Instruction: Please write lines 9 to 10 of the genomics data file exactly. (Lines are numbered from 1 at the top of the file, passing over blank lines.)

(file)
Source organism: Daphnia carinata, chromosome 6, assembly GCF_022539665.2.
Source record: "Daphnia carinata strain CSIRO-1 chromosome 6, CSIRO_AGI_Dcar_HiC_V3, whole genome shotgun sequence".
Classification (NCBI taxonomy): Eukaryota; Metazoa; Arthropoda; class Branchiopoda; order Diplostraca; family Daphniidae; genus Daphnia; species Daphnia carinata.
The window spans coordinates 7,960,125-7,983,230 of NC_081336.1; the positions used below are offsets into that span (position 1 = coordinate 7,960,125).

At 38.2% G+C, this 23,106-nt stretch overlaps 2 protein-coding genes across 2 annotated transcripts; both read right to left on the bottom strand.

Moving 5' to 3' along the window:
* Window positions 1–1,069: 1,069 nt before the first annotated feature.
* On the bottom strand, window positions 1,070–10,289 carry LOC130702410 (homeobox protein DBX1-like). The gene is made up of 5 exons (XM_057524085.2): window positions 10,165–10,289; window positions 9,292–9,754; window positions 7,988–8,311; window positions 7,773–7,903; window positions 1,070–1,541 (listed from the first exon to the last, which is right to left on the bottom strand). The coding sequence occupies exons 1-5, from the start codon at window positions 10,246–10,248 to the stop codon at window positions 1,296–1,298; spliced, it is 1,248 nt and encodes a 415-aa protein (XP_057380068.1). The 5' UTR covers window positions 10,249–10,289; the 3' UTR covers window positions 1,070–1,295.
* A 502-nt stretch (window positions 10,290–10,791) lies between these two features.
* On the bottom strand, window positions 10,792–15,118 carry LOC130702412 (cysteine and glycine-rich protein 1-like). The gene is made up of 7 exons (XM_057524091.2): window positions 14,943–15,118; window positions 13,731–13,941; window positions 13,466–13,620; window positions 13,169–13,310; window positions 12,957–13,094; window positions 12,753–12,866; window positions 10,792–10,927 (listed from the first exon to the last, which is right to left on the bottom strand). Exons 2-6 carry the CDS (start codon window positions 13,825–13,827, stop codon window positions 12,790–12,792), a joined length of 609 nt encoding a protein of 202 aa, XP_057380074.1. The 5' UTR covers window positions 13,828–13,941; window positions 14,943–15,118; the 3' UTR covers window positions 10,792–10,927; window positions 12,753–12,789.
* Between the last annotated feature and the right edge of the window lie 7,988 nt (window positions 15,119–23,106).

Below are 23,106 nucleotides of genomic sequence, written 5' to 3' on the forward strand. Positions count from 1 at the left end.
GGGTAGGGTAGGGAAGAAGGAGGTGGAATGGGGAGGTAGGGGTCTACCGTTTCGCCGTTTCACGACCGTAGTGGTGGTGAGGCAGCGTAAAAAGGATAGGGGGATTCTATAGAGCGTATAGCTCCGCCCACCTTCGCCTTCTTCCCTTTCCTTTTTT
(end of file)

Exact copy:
* A 502-nt stretch (window positions 10,290–10,791) lies between these two features.
* On the bottom strand, window positions 10,792–15,118 carry LOC130702412 (cysteine and glycine-rich protein 1-like). The gene is made up of 7 exons (XM_057524091.2): window positions 14,943–15,118; window positions 13,731–13,941; window positions 13,466–13,620; window positions 13,169–13,310; window positions 12,957–13,094; window positions 12,753–12,866; window positions 10,792–10,927 (listed from the first exon to the last, which is right to left on the bottom strand). Exons 2-6 carry the CDS (start codon window positions 13,825–13,827, stop codon window positions 12,790–12,792), a joined length of 609 nt encoding a protein of 202 aa, XP_057380074.1. The 5' UTR covers window positions 13,828–13,941; window positions 14,943–15,118; the 3' UTR covers window positions 10,792–10,927; window positions 12,753–12,789.